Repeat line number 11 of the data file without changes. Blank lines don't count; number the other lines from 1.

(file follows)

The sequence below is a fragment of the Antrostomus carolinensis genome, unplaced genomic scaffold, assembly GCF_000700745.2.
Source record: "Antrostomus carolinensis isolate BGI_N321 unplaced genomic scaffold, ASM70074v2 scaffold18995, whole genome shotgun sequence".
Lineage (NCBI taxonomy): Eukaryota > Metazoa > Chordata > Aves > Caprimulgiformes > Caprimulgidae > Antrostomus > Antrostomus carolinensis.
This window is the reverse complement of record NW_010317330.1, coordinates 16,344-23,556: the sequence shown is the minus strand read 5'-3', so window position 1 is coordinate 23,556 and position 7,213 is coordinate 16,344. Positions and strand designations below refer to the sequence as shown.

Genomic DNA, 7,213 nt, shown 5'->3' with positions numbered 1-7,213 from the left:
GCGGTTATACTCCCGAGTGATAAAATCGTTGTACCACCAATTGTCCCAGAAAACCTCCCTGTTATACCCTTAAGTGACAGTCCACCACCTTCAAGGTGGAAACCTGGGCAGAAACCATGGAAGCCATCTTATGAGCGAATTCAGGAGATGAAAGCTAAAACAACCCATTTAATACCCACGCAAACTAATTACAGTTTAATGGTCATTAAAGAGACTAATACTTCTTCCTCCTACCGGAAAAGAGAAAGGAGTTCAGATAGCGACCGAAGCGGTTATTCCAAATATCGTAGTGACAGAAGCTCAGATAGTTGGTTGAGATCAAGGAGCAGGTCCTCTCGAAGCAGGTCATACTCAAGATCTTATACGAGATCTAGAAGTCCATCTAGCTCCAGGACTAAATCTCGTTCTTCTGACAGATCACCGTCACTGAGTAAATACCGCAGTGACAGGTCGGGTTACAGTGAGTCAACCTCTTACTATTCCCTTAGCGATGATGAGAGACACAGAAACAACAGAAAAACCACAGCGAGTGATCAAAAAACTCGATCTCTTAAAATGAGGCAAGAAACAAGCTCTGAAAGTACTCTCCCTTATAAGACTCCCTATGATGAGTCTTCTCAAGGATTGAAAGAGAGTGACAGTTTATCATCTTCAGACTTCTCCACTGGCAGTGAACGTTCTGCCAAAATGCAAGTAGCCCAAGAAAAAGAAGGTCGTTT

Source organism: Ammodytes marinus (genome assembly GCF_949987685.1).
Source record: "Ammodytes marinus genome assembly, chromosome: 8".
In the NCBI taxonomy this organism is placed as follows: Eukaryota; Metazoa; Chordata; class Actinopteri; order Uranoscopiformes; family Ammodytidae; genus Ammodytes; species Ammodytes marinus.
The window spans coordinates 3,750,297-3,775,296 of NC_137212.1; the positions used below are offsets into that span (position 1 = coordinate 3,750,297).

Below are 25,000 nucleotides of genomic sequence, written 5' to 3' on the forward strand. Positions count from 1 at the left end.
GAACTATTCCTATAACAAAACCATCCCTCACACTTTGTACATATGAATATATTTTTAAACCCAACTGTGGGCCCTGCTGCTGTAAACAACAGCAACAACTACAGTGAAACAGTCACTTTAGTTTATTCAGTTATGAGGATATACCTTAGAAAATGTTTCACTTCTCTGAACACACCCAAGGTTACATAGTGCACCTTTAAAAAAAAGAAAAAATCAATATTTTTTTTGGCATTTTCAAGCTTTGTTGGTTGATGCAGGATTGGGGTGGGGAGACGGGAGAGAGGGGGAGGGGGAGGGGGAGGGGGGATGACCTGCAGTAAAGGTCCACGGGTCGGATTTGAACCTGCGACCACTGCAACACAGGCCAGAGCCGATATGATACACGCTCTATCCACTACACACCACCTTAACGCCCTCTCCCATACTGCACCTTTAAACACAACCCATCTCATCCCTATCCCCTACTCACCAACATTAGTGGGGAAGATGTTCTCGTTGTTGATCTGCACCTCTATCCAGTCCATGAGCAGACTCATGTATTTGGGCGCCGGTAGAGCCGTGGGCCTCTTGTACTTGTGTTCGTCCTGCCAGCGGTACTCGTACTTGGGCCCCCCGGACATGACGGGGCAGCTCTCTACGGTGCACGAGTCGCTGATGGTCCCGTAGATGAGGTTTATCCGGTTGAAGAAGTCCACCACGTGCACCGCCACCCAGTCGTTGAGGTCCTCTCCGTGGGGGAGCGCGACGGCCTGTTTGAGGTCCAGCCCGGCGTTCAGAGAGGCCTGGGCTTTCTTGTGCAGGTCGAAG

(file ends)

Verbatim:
Below are 25,000 nucleotides of genomic sequence, written 5' to 3' on the forward strand. Positions count from 1 at the left end.